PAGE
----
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Should you Form a C-Corporation for Your Trading Entity?

Tax Cuts and Jobs Act for 2018 introduced a new federal flat tax rate of only 21% on the C-Corp level. This may be appealing to certain traders as the previous federal corporate tax rate was as high as 39%! There is certainly a reason to be excited when income tax rates drop at such a significant rate, however, before you quickly move to set up your C-Corp you need to find out about the entire tax system. Tweet: There is certainly a reason to be excited when income tax rates drop at such a significant rate. https://ctt.ec/Mj4_2+

You must explore three sets of taxes to determine if the C-Corp is still an effective choice for you:

Guide to deciding if you should make your business a C-corp

  1. The capital gain on qualified dividends
    When a C-Corp pays qualified dividends to the owner, double taxation occurs with capital gains taxes on the individual level (capital gains rates are 0%, 15% or 20%). If an owner avoids paying sufficient qualified dividends, the IRS is entitled to assess a 20% accumulated earnings tax (AET).Considering this, having a C-Corporation for a trading entity can get very costly. The double taxation on the federal level can easily wipe out the savings when the individual owning the C-Corp will have to pay 15% or 20% capital gains tax on qualified dividends (holding C-Corp stock for 60 days). Double taxation on the state level can lead to a C-Corp owner paying higher taxes than with a pass-through entity (S-Corp or LLC). There are also the potential 20% accumulated earnings taxes and personal holding company tax penalties. Thus, it’s recommended that before you jump into forming a C-Corp to consult a trader tax expert.
  1. Corporate state tax (applicable in 44 states)
    Corporate tax rates range from 4% in North Carolina to 12% in Iowa. Nevada, Ohio, Texas, and Washington forego corporate income taxes but instead impose gross receipts taxes on businesses. South Dakota and Wyoming levy neither corporate income nor gross receipts taxes.Schedule a Free Tax ConsultationA C-Corp could be a wrong choice for a trader entity in California with an 8.84% corporate tax rate, but it could be the right choice for a high-income trader in Texas without corporate taxes if he or she retains earnings and can avoid IRS 20% accumulated earnings tax. The Texas 0.75% franchise tax applies to all types of companies with limited liability, including LLCs, and C-Corps, and the “No Tax Due Threshold” is $1.11 million, therefore most traders won’t trigger the Texas franchise tax.So, if you are a high income trader you may want to consider establishing residency in the state of Texas as it could save you substantial amounts in state income taxes. Simply forming a corporation in Texas may not work out as your home state probably requires registration of a ‘foreign entity,’ if it operates in your state. Setting up a mail forwarding service in a tax-free state does not achieve nexus, whereas, conducting a trading entity from your resident state does.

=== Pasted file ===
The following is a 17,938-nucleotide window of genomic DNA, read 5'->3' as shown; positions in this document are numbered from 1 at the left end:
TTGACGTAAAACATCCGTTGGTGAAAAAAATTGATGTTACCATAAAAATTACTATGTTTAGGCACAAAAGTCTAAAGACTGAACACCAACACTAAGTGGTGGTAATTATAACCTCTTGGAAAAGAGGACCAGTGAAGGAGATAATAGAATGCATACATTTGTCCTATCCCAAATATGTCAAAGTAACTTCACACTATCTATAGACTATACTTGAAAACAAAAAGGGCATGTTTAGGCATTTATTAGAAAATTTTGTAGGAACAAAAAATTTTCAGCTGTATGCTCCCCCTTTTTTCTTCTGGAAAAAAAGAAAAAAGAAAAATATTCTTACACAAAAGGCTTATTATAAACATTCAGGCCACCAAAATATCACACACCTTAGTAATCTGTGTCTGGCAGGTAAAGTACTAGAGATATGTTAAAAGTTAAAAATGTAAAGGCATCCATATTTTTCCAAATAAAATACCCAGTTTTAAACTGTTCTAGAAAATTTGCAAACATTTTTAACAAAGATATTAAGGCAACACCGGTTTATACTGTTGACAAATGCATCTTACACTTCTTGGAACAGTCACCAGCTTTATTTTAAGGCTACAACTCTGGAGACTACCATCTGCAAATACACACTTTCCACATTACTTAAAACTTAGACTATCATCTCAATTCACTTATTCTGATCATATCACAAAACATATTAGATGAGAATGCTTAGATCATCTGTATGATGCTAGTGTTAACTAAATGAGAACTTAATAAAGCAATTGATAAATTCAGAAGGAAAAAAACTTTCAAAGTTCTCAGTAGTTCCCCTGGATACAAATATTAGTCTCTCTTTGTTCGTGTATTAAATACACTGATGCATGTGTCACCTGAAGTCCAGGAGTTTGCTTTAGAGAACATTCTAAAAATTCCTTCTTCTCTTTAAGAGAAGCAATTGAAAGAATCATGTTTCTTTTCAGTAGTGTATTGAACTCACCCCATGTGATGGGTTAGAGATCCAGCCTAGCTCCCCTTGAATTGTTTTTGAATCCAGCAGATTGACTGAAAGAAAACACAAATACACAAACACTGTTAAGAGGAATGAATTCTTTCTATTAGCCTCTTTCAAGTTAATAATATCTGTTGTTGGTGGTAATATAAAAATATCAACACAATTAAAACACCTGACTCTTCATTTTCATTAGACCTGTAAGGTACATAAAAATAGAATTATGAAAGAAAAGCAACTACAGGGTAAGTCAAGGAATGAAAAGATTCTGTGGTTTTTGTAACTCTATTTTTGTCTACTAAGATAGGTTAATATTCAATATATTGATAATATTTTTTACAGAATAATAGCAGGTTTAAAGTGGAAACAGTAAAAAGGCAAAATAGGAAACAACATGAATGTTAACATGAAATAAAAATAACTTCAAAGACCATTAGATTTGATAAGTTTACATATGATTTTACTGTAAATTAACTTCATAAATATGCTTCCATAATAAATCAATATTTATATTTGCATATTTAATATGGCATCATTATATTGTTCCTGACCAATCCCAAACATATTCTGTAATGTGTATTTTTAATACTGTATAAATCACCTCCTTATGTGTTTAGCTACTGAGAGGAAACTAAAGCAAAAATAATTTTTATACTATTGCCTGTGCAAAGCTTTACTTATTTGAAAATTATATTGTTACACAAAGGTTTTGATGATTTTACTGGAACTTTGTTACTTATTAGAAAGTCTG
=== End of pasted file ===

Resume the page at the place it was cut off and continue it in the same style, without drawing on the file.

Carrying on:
1. The accumulated earnings tax assessed on excess retained earnings
    If the C-Corp does not pay dividends from earnings and profits (E&P), the IRS can assess a 20% accumulated earnings tax (AET) if the C-Corp E&P exceeds a threshold and company management cannot justify a business need for retaining E&P. The IRS is trying to incentivize C-Corps to pay dividends to owners. The IRS AET threshold is $250,000, or $150,000 for a personal service corporation.Arguing the C-Corp needs more trading capital for growing profits is likely not an acceptable reason for avoiding dividends. As said earlier, a C-Corp might be suitable for a high-income trader, but they would probably exceed the AET threshold in the first year.In addition, C-Corps have other disadvantages like no lower 60/40 capital gains tax rates on Section 1256 contracts (Futures), and that losses do not passthrough to owner’s individual tax return that may further complicate your tax filings.

Let’s explore an example when a C-Corp can deliver substantial savings:

Joe is a trader, TX resident, earns $500,000 from trading, elected MTM accounting, issues a salary of $145,000 and contributes $55,000 to a 401K plan. If Joe uses an S-Corp for his trading entity the net tax rate for all federal taxes would be estimated at $207,000. If Joe elects to use a C-Corp, his total federal tax is estimated at $128,000. The C-Corp structure delivers 2018 federal tax savings of about $79,000 vs. the S-Corp. There is no corporate or individual income tax in Texas and he did not exceed the franchise tax threshold, so the savings with the C-Corp can be significant. If joe wants to move to a state like CA, then this C-Corp structure will not work as the state will impose a 8.84% tax on corporate earnings and then 10.3% on Individual earnings whether via a salary or a dividend.

I suggest traders consult with OTA Tax Pros to discuss their 2018 projections and see which entity fits best: a partnership, S-Corp, C-Corp, or some combination thereof.

DISCLAIMER This newsletter is written for educational purposes only. By no means do any of its contents recommend, advocate or urge the buying, selling or holding of any financial instrument whatsoever. Trading and Investing involves high levels of risk. The author expresses personal opinions and will not assume any responsibility whatsoever for the actions of the reader. The author may or may not have positions in Financial Instruments discussed in this newsletter. Future results can be dramatically different from the opinions expressed herein. Past performance does not guarantee future results. Reprints allowed for private reading only, for all else, please obtain permission.

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